Here at HeatSpring, we get a lot of questions that are along the lines of… “what course can I take to make me qualified?” To that we answer, there’s no quick fix or single course that can make you qualified (although, we do have several courses to help you get part of the way there).

In OSHA Standard 1926 – Safety and Health Regulations for Construction – Subpart C – General Safety and Health Provisions, qualified means “one who, by possession of a recognized degree, certificate, or professional standing, or who by extensive knowledge, training, and experience, has successfully demonstrated his [or her] ability to solve or resolve problems relating to the subject matter, the work, or the project.” 

To break this down for us, HeatSpring instructor Tripper Gawan talks about the concept of a qualified person. Tune into the video or read the transcript below. 

To learn more about safety with Tripper, consider enrolling in his Solar Construction Safety course.

I think I could surmise this with really two key words – education and time. You want to be qualified? It’s going to take those two things. 

The definition of what a qualified person if we take it back to what is a qualified medical practitioner, I want to know that you have the base degree and then are you doing something that’s ear, nose and throat related? Or podiatry related? Or, is it lymphatic related? And you’re working on my immune system like that. So what is it that your focus is on? 

What does qualified mean? Qualified has a varying level of degrees. 

To be a qualified person in my startup solar company – where we’re only doing site surveys – to be qualified there, I’ve got a little bit of expectation, but it’s not the maximum like we were talking about with the first example of how you start a safety program.

Again, it depends on a little bit of the scope. What makes someone qualified is going to slightly differentiate. But ultimately, I believe it does come down to education and time. 

Education. Are there classes they can take? Do you have your own LMS [learning management systems] at your company? Do you have access to an  amazing course curriculum like HeatSpring does? 

What are you doing to help educate your employees step by step? And it does need to be step by step. You can’t – by osmosis – push information into somebody. 

You’ve got to allow time for that information to absorb. It’s a key factor that a lot of companies overlook. I explained that to you already. How many times did you explain it to them? Was this their first introduction? Have they ever had safety before?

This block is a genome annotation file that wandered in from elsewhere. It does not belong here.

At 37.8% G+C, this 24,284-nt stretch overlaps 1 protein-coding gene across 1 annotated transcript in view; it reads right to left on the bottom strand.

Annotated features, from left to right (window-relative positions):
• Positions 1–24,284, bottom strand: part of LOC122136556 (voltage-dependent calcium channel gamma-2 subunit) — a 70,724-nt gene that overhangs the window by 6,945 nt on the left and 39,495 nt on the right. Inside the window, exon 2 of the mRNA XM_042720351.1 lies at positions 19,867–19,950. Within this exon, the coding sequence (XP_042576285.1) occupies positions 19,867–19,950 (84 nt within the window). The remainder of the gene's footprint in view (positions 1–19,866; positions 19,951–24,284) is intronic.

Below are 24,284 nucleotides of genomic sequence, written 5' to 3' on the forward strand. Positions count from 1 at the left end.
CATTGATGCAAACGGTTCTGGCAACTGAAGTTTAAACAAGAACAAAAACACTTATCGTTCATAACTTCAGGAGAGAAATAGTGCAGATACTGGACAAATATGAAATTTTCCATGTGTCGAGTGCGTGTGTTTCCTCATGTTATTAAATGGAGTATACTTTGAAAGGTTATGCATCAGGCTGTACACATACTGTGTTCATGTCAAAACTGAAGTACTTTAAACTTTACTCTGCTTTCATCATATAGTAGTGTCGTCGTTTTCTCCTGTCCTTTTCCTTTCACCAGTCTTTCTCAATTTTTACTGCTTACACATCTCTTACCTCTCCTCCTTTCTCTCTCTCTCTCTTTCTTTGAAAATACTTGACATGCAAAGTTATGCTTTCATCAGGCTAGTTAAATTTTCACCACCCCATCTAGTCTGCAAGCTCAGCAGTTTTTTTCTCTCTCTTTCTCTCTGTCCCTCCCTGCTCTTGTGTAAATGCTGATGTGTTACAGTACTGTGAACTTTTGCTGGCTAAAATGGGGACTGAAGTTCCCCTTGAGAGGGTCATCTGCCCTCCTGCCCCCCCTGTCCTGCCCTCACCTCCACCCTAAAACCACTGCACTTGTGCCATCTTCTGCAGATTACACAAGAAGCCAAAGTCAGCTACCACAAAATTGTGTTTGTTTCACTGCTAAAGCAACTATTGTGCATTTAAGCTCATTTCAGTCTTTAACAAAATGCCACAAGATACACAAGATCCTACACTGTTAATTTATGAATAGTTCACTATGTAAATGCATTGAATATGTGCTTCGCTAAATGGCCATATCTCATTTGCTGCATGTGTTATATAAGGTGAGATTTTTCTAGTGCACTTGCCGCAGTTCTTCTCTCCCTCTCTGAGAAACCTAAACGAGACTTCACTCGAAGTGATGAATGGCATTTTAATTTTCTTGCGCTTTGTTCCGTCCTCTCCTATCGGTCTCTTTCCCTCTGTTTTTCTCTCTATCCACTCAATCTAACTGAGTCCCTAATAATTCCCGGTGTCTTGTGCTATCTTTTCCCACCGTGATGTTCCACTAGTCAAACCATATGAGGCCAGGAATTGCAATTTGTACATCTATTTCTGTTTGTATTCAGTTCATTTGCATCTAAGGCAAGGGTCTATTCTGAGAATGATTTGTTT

It’s that differentiator between being a regular medical practitioner and a brain surgeon. Don’t expect a regular practitioner to do brain surgery on you. That’s a very specific skill. 

If you’re talking about how to be electrically safe and how to be electrically a qualified person in the world of solar, that’s like the brain surgeon. That person has to know grounding and bonding. They have to know arc flash gear. They have to know how far an arc flash can go. What an arc flash is – that metal projectiles are moving at the speed of sound towards your face – so you probably should do some things to protect those. So how do you get qualified in that? It’s going to take more training and more time.  

For me, it started with OSHA. I got my OSHA 10. It wasn’t the biggest milestone of all time, because I’ve been an EMT, but it increased my education. I got to take all of my lifeguard training, EMT stuff, and wrap it into this construction thing and see how important safety truly is.

A safety situation, going back to lifeguarding, would I rather rescue somebody or would I rather keep somebody from drowning? I would rather keep you from drowning. I don’t want to rescue you and do mouth to mouth on you and all that stuff. That means I did something really wrong.

And I think that’s part of being a qualified person. A qualified person, and what can make them qualified, is the ability to recognize and mitigate the potential for injuries, damage, or safety occurrences to take place. The unqualified person might have some general safety knowledge and be able to do a rescue, but they may not understand the risk mitigation factors. 

Fall protection as an example, if I set up a barrier so people can’t fall off, I don’t need ropes and harnesses because they can’t fall off. It’s just a differentiator between the environment that you’re working in, what potential hazards you can overcome, what tools and techniques you can use to do that, and how you tie all that together.

That’s what really makes somebody qualified – back to the beginning of it – education and time.